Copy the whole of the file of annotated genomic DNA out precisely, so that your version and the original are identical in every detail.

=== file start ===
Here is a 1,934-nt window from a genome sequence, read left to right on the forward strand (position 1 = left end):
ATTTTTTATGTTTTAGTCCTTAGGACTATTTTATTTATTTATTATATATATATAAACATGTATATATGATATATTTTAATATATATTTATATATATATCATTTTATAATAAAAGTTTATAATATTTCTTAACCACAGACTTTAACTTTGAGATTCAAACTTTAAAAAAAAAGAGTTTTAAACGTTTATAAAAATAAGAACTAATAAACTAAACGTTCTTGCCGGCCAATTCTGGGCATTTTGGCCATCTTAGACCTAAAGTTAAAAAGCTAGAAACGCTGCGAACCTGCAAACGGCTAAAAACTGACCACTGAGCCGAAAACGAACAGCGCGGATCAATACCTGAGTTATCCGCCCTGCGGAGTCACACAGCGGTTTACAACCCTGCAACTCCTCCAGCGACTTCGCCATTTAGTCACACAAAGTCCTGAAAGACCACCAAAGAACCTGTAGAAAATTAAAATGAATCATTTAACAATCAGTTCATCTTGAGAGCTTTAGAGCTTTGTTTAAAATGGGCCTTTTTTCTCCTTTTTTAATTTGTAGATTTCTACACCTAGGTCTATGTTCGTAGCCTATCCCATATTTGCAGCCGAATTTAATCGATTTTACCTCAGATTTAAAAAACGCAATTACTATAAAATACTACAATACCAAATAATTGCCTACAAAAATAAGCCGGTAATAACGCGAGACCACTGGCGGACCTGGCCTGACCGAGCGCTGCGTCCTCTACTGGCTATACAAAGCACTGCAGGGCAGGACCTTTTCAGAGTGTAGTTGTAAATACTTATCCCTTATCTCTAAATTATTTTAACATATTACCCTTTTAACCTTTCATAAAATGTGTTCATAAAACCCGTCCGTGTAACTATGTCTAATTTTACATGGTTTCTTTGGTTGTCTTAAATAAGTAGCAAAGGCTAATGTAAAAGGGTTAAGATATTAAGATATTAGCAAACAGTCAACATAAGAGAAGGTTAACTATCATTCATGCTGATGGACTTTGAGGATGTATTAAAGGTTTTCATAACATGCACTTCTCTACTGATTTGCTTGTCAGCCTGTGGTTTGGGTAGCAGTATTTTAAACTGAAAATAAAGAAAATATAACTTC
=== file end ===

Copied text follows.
Here is a 1,934-nt window from a genome sequence, read left to right on the forward strand (position 1 = left end):
ATTTTTTATGTTTTAGTCCTTAGGACTATTTTATTTATTTATTATATATATATAAACATGTATATATGATATATTTTAATATATATTTATATATATATCATTTTATAATAAAAGTTTATAATATTTCTTAACCACAGACTTTAACTTTGAGATTCAAACTTTAAAAAAAAAGAGTTTTAAACGTTTATAAAAATAAGAACTAATAAACTAAACGTTCTTGCCGGCCAATTCTGGGCATTTTGGCCATCTTAGACCTAAAGTTAAAAAGCTAGAAACGCTGCGAACCTGCAAACGGCTAAAAACTGACCACTGAGCCGAAAACGAACAGCGCGGATCAATACCTGAGTTATCCGCCCTGCGGAGTCACACAGCGGTTTACAACCCTGCAACTCCTCCAGCGACTTCGCCATTTAGTCACACAAAGTCCTGAAAGACCACCAAAGAACCTGTAGAAAATTAAAATGAATCATTTAACAATCAGTTCATCTTGAGAGCTTTAGAGCTTTGTTTAAAATGGGCCTTTTTTCTCCTTTTTTAATTTGTAGATTTCTACACCTAGGTCTATGTTCGTAGCCTATCCCATATTTGCAGCCGAATTTAATCGATTTTACCTCAGATTTAAAAAACGCAATTACTATAAAATACTACAATACCAAATAATTGCCTACAAAAATAAGCCGGTAATAACGCGAGACCACTGGCGGACCTGGCCTGACCGAGCGCTGCGTCCTCTACTGGCTATACAAAGCACTGCAGGGCAGGACCTTTTCAGAGTGTAGTTGTAAATACTTATCCCTTATCTCTAAATTATTTTAACATATTACCCTTTTAACCTTTCATAAAATGTGTTCATAAAACCCGTCCGTGTAACTATGTCTAATTTTACATGGTTTCTTTGGTTGTCTTAAATAAGTAGCAAAGGCTAATGTAAAAGGGTTAAGATATTAAGATATTAGCAAACAGTCAACATAAGAGAAGGTTAACTATCATTCATGCTGATGGACTTTGAGGATGTATTAAAGGTTTTCATAACATGCACTTCTCTACTGATTTGCTTGTCAGCCTGTGGTTTGGGTAGCAGTATTTTAAACTGAAAATAAAGAAAATATAACTTC